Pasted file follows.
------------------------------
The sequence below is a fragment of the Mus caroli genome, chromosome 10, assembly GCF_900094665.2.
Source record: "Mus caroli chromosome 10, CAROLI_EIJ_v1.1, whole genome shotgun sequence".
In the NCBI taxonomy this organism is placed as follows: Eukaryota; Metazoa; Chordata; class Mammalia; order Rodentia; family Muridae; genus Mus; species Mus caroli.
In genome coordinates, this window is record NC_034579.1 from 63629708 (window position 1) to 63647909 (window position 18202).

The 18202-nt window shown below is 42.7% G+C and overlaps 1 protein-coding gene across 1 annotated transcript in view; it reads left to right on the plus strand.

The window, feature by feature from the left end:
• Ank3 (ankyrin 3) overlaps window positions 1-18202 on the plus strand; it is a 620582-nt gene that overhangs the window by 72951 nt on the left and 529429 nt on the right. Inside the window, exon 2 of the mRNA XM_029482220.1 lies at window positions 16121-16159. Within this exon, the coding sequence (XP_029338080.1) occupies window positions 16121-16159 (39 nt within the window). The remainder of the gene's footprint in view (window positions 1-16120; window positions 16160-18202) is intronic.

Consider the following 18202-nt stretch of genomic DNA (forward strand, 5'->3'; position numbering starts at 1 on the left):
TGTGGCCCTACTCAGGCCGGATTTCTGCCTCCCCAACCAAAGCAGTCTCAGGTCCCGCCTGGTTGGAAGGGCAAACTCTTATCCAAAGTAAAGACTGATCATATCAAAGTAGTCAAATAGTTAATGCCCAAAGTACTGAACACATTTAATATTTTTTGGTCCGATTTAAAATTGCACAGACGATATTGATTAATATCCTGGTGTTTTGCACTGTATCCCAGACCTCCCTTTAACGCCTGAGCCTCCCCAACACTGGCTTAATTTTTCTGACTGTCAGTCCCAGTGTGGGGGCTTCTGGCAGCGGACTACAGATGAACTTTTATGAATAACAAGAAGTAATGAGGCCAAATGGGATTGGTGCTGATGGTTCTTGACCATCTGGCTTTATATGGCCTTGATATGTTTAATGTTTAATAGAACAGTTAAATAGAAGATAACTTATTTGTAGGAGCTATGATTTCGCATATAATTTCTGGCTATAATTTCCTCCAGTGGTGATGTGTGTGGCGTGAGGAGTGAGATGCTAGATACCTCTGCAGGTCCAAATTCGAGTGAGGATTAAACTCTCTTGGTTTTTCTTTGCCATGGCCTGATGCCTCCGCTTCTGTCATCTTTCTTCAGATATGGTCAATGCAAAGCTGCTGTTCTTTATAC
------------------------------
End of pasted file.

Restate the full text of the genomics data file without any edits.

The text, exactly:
The sequence below is a fragment of the Mus caroli genome, chromosome 10, assembly GCF_900094665.2.
Source record: "Mus caroli chromosome 10, CAROLI_EIJ_v1.1, whole genome shotgun sequence".
In the NCBI taxonomy this organism is placed as follows: Eukaryota; Metazoa; Chordata; class Mammalia; order Rodentia; family Muridae; genus Mus; species Mus caroli.
In genome coordinates, this window is record NC_034579.1 from 63629708 (window position 1) to 63647909 (window position 18202).

The 18202-nt window shown below is 42.7% G+C and overlaps 1 protein-coding gene across 1 annotated transcript in view; it reads left to right on the plus strand.

The window, feature by feature from the left end:
• Ank3 (ankyrin 3) overlaps window positions 1-18202 on the plus strand; it is a 620582-nt gene that overhangs the window by 72951 nt on the left and 529429 nt on the right. Inside the window, exon 2 of the mRNA XM_029482220.1 lies at window positions 16121-16159. Within this exon, the coding sequence (XP_029338080.1) occupies window positions 16121-16159 (39 nt within the window). The remainder of the gene's footprint in view (window positions 1-16120; window positions 16160-18202) is intronic.

Consider the following 18202-nt stretch of genomic DNA (forward strand, 5'->3'; position numbering starts at 1 on the left):
TGTGGCCCTACTCAGGCCGGATTTCTGCCTCCCCAACCAAAGCAGTCTCAGGTCCCGCCTGGTTGGAAGGGCAAACTCTTATCCAAAGTAAAGACTGATCATATCAAAGTAGTCAAATAGTTAATGCCCAAAGTACTGAACACATTTAATATTTTTTGGTCCGATTTAAAATTGCACAGACGATATTGATTAATATCCTGGTGTTTTGCACTGTATCCCAGACCTCCCTTTAACGCCTGAGCCTCCCCAACACTGGCTTAATTTTTCTGACTGTCAGTCCCAGTGTGGGGGCTTCTGGCAGCGGACTACAGATGAACTTTTATGAATAACAAGAAGTAATGAGGCCAAATGGGATTGGTGCTGATGGTTCTTGACCATCTGGCTTTATATGGCCTTGATATGTTTAATGTTTAATAGAACAGTTAAATAGAAGATAACTTATTTGTAGGAGCTATGATTTCGCATATAATTTCTGGCTATAATTTCCTCCAGTGGTGATGTGTGTGGCGTGAGGAGTGAGATGCTAGATACCTCTGCAGGTCCAAATTCGAGTGAGGATTAAACTCTCTTGGTTTTTCTTTGCCATGGCCTGATGCCTCCGCTTCTGTCATCTTTCTTCAGATATGGTCAATGCAAAGCTGCTGTTCTTTATAC